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United States Department of Agriculture

Agricultural Research Service

Title: Crop Monitoring Technologies in Assess N Status

Authors
item Fox, R. - PENN STATE UNIV
item Walthall, Charles

Submitted to: American Society of Agronomy Monograph Series
Publication Type: Book / Chapter
Publication Acceptance Date: December 12, 2002
Publication Date: N/A

Interpretive Summary: Nitrogen management in agriculture is a major concern because of its importance to crop production and because of losses of excess nitrogen leading to surface and ground water contamination. Methods to monitor crop nitrogen status including visual assessment, various forms of chemical analysis of plant elements, portable chlorophyll meters, soil testing and remote sensing have proven useful for improving nitrogen management and thus increasing yield and reducing excess nitrogen loss. A review of these methods indicates that they are becoming more accurate, easier to employ and increasingly more cost effective. The range of options available makes it possible to assess individual plants to entire fields. This review will serve as a primary reference to agriculture students, farmers, crop consultants, researchers and perhaps policy makers.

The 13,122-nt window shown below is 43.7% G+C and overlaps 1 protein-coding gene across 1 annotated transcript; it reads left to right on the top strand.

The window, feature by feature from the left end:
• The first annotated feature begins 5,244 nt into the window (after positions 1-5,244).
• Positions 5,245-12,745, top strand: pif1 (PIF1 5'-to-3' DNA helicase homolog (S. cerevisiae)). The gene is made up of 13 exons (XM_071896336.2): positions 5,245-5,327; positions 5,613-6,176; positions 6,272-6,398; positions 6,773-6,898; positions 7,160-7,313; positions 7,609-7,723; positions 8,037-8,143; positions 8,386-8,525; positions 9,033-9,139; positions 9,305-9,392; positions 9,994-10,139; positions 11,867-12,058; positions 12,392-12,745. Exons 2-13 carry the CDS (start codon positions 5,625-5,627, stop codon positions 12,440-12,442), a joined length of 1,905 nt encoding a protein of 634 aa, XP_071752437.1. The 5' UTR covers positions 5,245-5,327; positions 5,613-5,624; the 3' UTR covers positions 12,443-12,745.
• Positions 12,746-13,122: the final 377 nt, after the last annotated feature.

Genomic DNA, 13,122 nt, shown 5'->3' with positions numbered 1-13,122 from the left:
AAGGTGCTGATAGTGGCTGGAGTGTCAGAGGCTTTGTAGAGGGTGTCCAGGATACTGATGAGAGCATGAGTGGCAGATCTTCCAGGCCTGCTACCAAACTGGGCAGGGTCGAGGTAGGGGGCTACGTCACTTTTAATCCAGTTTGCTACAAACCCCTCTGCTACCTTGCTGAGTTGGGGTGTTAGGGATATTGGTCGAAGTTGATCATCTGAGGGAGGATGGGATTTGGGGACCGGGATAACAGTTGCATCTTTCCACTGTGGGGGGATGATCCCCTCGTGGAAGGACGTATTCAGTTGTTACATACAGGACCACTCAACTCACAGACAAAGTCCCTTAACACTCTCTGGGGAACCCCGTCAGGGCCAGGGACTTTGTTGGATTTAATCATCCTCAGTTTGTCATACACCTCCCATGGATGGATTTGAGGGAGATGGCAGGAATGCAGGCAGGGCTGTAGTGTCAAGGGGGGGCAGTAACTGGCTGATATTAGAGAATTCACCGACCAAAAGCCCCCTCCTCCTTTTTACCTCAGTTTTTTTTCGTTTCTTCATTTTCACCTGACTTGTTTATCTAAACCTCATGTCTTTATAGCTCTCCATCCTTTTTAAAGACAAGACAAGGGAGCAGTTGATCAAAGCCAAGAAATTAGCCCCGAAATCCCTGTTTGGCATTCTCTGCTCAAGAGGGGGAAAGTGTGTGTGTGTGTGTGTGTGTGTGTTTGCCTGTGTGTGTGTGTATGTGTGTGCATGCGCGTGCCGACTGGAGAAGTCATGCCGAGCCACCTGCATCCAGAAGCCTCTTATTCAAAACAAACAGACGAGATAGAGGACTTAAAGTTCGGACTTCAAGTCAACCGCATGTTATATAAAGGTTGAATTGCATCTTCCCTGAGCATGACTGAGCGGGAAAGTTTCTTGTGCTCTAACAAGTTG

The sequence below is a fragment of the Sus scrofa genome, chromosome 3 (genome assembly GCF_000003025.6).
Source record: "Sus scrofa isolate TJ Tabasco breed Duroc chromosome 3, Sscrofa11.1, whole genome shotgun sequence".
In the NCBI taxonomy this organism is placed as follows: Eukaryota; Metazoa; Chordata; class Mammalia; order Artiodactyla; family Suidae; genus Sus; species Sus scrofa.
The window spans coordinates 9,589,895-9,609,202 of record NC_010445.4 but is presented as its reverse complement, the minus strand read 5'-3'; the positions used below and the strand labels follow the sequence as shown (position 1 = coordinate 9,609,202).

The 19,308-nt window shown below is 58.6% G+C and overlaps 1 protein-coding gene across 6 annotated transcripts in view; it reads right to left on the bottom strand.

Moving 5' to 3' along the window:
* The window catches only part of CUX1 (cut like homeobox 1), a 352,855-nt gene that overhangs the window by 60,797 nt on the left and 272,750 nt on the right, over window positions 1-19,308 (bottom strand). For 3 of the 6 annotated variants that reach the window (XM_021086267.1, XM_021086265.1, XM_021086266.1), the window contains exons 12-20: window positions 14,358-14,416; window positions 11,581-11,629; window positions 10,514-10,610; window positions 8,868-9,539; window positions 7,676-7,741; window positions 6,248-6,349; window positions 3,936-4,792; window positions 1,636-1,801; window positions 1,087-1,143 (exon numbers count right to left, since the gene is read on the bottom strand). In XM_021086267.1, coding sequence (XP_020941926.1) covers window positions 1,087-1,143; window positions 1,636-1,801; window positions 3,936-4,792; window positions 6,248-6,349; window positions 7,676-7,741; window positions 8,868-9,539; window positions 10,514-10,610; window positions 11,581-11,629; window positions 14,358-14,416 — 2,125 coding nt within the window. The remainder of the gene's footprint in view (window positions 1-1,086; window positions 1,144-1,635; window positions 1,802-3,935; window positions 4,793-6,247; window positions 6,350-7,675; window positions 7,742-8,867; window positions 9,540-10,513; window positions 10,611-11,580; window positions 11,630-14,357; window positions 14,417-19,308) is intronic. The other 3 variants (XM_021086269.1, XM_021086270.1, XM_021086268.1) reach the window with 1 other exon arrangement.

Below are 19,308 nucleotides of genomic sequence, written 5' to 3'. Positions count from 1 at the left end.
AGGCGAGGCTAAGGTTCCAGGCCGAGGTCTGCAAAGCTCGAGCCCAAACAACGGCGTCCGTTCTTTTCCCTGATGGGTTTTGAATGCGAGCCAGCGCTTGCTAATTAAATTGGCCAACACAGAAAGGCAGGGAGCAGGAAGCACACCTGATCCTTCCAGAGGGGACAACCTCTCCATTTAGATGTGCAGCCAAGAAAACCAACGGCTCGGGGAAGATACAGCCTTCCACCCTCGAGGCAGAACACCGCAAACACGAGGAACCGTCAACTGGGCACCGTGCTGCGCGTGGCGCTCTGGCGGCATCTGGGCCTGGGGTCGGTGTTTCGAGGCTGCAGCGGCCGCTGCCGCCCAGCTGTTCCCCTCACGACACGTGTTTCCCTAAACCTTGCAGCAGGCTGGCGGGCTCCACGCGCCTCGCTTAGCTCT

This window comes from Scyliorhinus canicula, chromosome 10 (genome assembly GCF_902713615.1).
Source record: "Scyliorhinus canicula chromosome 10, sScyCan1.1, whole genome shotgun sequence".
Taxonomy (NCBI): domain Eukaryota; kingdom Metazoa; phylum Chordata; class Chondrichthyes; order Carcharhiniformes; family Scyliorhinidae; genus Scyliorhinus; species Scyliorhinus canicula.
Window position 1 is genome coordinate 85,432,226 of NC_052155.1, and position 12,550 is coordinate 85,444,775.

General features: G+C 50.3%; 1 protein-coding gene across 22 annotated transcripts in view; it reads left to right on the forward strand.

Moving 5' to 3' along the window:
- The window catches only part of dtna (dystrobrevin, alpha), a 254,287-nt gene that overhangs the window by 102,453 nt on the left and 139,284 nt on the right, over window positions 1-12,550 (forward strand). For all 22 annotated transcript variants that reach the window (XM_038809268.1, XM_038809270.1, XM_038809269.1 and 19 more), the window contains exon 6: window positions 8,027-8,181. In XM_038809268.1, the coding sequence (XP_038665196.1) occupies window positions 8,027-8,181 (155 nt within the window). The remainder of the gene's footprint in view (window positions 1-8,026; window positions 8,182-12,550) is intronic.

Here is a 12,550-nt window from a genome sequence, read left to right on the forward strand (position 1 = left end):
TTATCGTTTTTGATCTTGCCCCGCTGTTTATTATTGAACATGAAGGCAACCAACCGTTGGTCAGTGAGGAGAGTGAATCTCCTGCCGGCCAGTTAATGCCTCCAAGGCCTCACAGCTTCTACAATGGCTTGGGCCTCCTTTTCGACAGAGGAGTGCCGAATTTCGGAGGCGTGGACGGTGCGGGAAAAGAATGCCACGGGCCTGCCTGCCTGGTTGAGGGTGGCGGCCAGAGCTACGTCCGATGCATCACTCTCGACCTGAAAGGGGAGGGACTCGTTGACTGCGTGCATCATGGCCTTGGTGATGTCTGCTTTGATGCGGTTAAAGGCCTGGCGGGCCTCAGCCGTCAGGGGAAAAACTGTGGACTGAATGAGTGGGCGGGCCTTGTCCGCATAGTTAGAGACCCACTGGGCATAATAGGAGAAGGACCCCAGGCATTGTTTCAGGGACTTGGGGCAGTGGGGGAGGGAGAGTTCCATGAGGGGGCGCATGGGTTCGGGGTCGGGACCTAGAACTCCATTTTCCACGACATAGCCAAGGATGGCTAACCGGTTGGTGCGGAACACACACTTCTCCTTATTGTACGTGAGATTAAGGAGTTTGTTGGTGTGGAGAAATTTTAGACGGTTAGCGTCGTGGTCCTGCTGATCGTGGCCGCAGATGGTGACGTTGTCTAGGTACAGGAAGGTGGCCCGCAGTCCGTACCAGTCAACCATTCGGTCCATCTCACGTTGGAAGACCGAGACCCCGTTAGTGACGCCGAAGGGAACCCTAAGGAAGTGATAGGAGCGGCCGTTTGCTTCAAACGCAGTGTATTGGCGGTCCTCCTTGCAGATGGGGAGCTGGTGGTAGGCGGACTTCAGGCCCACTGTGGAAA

Technical Abstract: Nitrogen management is a major concern because of its importance to crop production and because of losses of excess nitrogen to surface and ground water. Methods to monitor crop nitrogen status include visual assessment, tissue analysis for total N concentration and nitrate concentration, portable chlorophyll meters that rely on multispectral measurement of leaf transmittance, soil testing and remote sensing. Extrapolation of point measurements to whole field estimates is a major hurdle that is currently being overcome. The methods are becoming more accurate, easier to employ and increasingly more cost effective. New procedures are currently under investigation that may improve accuracy and scalability from leaves to field. This review will serve as a primary reference to agriculture students, farmers, crop consultants, researchers and policy makers.

Last Modified: 4/19/2014